Nortel Wins Taiwanese WiMax Contract

As Nortel pursues a strategy to gain 20% of the emerging Wi-Max market, it has won a contract to provide equipment to Taiwan’s Chunghwa Telecom Co.’s WiMax network. Terms of the deal were not disclosed. Obviously, any contract win is a big deal but the question that analysts and investors need to ask is whether Nortel’s 20% goal is realistic given there are few markets now in which is has that much market share. Sure, Nortel is a strong wireless player but so are Ericsson, Alcatel/Lucent, Nokia, and Motorola so the competition for Wi-Max contracts is going to be fierce.

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5 Responses to “Nortel Wins Taiwanese WiMax Contract”

  1. Leave a Reply Says:

    I didn’t know Ericsson or Nokia were interested in WiMax. I’d say Samsung are looking a dominant player at the moment with their traction in Korea and with Sprint.

  2. Ryan Says:

    I’m pleased to hear that Nortel is picking up deals in WiMax, but my question from every deal remains–why are the terms of the agreement never disclosed?? For a company that is preaching transparency and has shareholders begging to see some process as they go through tough times in the red, I would think they would be all too pleased to release at least some information regarding the deal. It leaves me wondering if Nortel is picking up deals, but nothing of value. I certainly hope not because that would be a waste of time and effort. Then again, wasting time and effort would only add to their belief of wasting money. Lets hope these deals have some value to them, and that maybe one day we can hear about them in greater detail!!!!

  3. Not Observer Says:

    WiMAX represents an excellent global market opportunity. The risk is availability of wireless spectrum which is essentially under control of Governments and the Service Providers that have purchased or licensed the use of spectrum in the various geographies. If there is slow movement in the release and use of spectrum then the entire WiMAX market opportunity will suffer, not just Nortel.

    Service Providers also need to figure out their business plans around WiMAX and how they will offer subscriptions to the service. I would expect to see bundling options where WiMAX is used to delivery of different types of content, including video. If these same Service Providers also offer DSL services, then they have to be careful to not cannibalize their existing revenue streams and margins.

    A market opportunity for WiMAX is cities & municipalities. Lots of potential there including meter reading and traffic control measures. However, cities don’t own spectrum so they basically have to convince Service Providers to grant them use of a segment of their spectrum for a fee.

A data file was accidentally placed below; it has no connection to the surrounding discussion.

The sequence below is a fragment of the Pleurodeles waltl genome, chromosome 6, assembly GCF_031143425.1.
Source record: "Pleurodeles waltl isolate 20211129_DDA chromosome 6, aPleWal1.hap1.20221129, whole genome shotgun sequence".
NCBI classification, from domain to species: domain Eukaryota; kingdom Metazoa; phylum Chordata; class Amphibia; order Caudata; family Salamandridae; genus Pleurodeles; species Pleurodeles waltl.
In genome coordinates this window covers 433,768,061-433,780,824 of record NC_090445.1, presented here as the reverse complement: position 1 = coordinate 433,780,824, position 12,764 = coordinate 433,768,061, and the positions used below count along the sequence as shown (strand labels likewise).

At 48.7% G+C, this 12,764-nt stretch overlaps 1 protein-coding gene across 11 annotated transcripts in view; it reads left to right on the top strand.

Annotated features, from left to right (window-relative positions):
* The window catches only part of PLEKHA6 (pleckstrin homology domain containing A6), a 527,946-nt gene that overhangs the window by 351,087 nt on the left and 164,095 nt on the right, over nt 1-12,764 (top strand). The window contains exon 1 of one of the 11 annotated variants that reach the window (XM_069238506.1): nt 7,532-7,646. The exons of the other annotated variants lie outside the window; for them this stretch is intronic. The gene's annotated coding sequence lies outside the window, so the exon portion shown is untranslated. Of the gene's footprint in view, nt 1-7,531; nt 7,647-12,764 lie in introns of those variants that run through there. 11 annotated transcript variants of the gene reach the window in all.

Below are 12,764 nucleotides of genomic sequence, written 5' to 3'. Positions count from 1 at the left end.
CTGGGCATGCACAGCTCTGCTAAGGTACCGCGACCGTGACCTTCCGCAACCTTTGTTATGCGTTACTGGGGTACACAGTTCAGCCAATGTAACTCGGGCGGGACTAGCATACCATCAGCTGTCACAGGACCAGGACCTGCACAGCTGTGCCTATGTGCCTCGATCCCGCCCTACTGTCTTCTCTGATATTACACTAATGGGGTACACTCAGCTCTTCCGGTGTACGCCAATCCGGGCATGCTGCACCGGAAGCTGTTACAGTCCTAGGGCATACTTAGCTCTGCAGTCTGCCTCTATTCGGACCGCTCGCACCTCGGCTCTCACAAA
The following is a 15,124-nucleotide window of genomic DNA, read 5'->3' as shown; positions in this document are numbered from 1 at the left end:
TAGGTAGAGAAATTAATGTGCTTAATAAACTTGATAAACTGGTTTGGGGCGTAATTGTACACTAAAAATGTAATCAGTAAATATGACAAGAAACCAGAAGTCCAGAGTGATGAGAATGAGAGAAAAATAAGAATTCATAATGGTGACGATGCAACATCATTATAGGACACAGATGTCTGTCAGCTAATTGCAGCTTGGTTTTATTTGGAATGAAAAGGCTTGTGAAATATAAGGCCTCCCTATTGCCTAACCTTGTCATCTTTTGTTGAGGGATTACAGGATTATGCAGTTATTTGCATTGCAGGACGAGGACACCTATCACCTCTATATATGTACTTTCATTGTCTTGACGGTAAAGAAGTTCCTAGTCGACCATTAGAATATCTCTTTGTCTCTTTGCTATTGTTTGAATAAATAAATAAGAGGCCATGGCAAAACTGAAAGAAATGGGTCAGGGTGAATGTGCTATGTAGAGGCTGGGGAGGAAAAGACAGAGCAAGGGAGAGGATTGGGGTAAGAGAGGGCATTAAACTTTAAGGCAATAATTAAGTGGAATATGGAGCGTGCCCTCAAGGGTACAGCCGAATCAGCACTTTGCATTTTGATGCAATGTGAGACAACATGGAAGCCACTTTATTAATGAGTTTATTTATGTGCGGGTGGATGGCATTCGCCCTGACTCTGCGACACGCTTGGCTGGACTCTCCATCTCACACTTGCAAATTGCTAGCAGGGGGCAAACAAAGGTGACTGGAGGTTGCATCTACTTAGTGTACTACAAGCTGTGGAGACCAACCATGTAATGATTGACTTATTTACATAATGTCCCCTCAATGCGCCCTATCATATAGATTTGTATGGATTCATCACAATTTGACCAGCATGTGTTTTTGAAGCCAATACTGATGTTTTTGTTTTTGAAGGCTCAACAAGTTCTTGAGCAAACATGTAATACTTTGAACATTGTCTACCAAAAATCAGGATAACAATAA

WiMAX is so new that it is unrealistic to start the 20% measurement given that very few Service Providers have offered any details on their strategies, implementations and pricing models.

  4. Not Observer Says:

    A response to Ryan’s question – why are the terms of the agreement never disclosed??

    There are 3 main answers to this question.

    * Releasing the terms of an agreement requires the authorization of the client. Some clients do not want the general public and their competitors to know how much they are spending on various projects and products. Many clients require a non-disclosure agreement be signed to protect the client’s best interests.

    * Nortel doesn’t want specific pricing information made available to their competitors. That practice alone will also create pricing pressures.

    * In Government and Military deals, it can become a matter of national security and against the law to publish contract specifics.

    If you look at Nortel’s competitors and how they announce deals, very few have specific details on the price and structure of the deal for the exact same reasons.

  5. Observer Says:

    If they had anything positive to say, judging by their piddly announcements and the way they present financials like a sales flyer, I’d bet they’d say so.

    Claiming orders are hush hush is utter paranoia, we see how PEC / NGS turned out.

    With the Alcatel/Lucent merger dwarfing Nortel’s revenues, we can count on them setting up their own WiMax as Motorola and Samsung dominate the landscape now and the Chinese set up their own standards. I doubt Nortel will be a significant player in this space as others merge and Nortel struggles to grasp at anything.

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